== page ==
Late last month, Ted Cruz corralled 15 other Republicans to send Senate Majority Leader Reid a letter threatening to filibuster “the motion to proceed to any legislation that will serve as a vehicle for any additional gun restrictions.” That's a threat to filibuster even having a Senate debate about gun control.
Sen. McCain, though a Republican, considers the threat beyond comprehension. He said on CBS' “Face the Nation”:
I don't understand it. The purpose of the United States Senate is to debate and to vote and to let the people know where we stand…Why not take it up and amend it and debate? The American people would profit from it. I do not understand why United States Senators want to block debate when the Leader has said we can have amendments.
He's exactly right. The Senate is for deliberation, and for Republicans to obstinately block debate is entirely anathema to the point of the Senate. Thinking of the Senate as an office, Cruz and his gang are office workers who create distractions to avoid attending a meeting they don't look forward to.
Cruz, of course, is sticking with it, making up arguments to justify himself:
I think the criticism has been silly. The critics have said 'we need to have a debate, we need to have a vote.' We are having a debate and we are having a vote. We're going to have a vote on cloture tomorrow and we are debating it. The only question is, 'what should the vote threshold be for legislation that would violate potentially the Bill of Rights?' I think it should be a minimum of 60 votes. And I'll point out that a lot of Republicans saying they are happy to vote to shut off debate and move to the bill – they don't even know what the bill contains. I mean it's reminiscent of Nancy Pelosi talking about Obamacare, saying we have to pass it to find out what's in it.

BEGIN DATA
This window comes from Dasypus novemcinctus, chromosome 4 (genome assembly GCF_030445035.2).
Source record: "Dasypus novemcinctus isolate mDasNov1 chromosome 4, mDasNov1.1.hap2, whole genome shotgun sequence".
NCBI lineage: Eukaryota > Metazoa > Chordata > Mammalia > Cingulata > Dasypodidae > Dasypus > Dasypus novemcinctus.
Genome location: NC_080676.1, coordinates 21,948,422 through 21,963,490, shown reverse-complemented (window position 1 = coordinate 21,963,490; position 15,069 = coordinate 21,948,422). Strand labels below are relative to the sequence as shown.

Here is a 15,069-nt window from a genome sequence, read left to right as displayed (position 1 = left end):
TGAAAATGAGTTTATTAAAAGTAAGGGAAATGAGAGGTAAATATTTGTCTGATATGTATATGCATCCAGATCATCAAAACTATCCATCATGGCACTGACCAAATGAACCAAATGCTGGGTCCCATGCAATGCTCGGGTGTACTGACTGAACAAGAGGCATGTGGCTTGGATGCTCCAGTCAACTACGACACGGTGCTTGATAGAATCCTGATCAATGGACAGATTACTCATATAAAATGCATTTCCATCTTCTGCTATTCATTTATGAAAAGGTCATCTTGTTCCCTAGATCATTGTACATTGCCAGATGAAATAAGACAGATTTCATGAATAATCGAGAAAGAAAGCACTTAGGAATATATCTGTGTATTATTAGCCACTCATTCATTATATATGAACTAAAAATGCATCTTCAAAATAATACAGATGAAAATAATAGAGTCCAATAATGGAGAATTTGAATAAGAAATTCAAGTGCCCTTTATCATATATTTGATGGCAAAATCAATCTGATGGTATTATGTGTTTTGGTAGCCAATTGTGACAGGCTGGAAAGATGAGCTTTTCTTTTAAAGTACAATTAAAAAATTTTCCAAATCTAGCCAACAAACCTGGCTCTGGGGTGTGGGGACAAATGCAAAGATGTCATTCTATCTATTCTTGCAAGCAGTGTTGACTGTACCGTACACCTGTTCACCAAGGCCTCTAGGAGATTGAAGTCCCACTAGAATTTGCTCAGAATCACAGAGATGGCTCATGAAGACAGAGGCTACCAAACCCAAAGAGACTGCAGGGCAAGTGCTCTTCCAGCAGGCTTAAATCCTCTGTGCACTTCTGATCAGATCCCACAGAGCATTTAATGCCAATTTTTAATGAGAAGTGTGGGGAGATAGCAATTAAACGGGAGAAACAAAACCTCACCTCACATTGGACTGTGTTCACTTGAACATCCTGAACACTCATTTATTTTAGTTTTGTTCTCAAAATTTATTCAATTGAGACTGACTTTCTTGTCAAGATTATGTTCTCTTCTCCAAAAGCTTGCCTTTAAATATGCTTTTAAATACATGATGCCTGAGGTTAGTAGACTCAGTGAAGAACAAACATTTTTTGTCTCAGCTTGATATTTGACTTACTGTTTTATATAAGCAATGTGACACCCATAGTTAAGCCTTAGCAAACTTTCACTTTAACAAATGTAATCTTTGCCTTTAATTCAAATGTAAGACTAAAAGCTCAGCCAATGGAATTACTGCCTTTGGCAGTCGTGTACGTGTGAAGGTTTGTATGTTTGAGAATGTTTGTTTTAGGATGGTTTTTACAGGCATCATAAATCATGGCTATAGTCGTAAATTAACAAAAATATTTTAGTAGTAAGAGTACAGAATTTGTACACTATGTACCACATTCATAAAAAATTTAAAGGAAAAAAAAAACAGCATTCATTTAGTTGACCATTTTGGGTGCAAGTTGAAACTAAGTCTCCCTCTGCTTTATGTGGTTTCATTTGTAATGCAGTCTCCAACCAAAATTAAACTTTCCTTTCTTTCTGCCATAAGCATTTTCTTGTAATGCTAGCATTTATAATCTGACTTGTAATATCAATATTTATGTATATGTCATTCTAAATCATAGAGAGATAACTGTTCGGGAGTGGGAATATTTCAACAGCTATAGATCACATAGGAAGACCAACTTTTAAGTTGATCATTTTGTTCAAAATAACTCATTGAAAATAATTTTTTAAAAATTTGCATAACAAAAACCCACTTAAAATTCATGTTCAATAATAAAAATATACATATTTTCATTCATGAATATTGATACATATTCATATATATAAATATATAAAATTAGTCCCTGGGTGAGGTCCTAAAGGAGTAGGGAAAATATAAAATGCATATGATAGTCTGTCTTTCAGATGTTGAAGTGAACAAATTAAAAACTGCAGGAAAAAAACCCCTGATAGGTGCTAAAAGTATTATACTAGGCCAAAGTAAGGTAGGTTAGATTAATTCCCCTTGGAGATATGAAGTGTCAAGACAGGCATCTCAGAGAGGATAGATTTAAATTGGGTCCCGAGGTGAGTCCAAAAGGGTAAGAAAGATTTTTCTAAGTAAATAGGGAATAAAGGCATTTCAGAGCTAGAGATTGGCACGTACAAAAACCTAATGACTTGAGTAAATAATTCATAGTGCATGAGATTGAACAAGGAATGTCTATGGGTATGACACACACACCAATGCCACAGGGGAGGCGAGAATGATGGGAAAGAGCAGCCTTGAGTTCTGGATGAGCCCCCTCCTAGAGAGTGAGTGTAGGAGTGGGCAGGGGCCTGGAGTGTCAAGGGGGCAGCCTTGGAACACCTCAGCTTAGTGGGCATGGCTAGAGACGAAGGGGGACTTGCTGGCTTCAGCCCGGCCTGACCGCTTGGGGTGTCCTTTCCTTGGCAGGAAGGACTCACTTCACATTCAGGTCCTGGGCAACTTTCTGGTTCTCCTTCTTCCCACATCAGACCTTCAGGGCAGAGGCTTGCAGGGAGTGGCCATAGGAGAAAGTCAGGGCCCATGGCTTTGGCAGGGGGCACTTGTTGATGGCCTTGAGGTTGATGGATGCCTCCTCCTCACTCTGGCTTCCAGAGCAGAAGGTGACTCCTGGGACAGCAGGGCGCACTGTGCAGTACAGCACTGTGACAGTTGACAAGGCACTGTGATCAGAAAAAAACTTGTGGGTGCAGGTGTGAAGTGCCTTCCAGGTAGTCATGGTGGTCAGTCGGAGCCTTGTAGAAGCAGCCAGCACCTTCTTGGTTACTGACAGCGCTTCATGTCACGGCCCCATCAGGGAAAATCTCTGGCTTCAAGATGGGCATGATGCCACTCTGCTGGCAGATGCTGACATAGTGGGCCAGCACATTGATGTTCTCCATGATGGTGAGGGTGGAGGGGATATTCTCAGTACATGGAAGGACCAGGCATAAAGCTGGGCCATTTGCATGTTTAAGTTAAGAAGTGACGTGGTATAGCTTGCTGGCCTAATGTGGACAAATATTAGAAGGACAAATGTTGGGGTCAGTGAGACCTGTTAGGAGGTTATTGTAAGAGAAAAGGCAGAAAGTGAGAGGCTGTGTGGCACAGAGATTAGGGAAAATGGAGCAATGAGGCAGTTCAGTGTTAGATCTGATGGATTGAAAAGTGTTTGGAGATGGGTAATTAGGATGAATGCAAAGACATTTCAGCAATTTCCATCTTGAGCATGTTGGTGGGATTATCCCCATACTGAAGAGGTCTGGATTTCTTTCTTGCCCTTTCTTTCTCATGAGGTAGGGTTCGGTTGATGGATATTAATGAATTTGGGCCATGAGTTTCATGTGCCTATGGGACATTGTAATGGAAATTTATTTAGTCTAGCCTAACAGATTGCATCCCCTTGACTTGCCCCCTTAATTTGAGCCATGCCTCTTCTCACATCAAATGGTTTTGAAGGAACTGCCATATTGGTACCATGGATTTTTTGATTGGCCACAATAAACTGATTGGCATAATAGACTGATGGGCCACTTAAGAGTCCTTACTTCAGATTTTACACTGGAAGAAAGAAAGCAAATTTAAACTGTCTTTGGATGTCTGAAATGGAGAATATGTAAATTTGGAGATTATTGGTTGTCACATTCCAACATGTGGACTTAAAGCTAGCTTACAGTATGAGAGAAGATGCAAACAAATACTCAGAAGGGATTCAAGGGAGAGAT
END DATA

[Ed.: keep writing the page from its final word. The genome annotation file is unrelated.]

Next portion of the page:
That's a specious argument. No one has proposed making the threshold 50 votes (although it should be). Cruz is doing his classic “call you silly while lying” maneuver. And that last bit about Republicans not knowing what's in the bill? Made up out of thin air. Frankly, there's not much in the bill.
Read more after the jump and watch McCain's statement.White House senior adviser Dan Pfeiffer noted this weekend that all members of Congress rose to applaud President Obama's request for an up-or-down vote on gun measures at the State of the Union. “Now that the cameras are off and they're not forced to look the Newtown families in the face, now they want to make it harder and filibuster,” Pfeiffer said.
In truth, it would look terrible for Republicans to oppose what's left in the bill: background checks. They have the support of 90 percent of Americans, and they're overwhelmingly common sensical. Though he of course didn't concede that reality, McCain pointed out accurately that the point of debate is to show the American people where senators stand.
Ted Cruz brags that he didn't come to Washington to make friends, and that his obstructionism should be taken as a sign of his dedication. But the problem isn't that Cruz is unpopular. The problem is that he is a terrible senator with no interest in advancing even a debate on bills. He's working his hardest on being the senatorial bully to the detriment of, really, the whole country.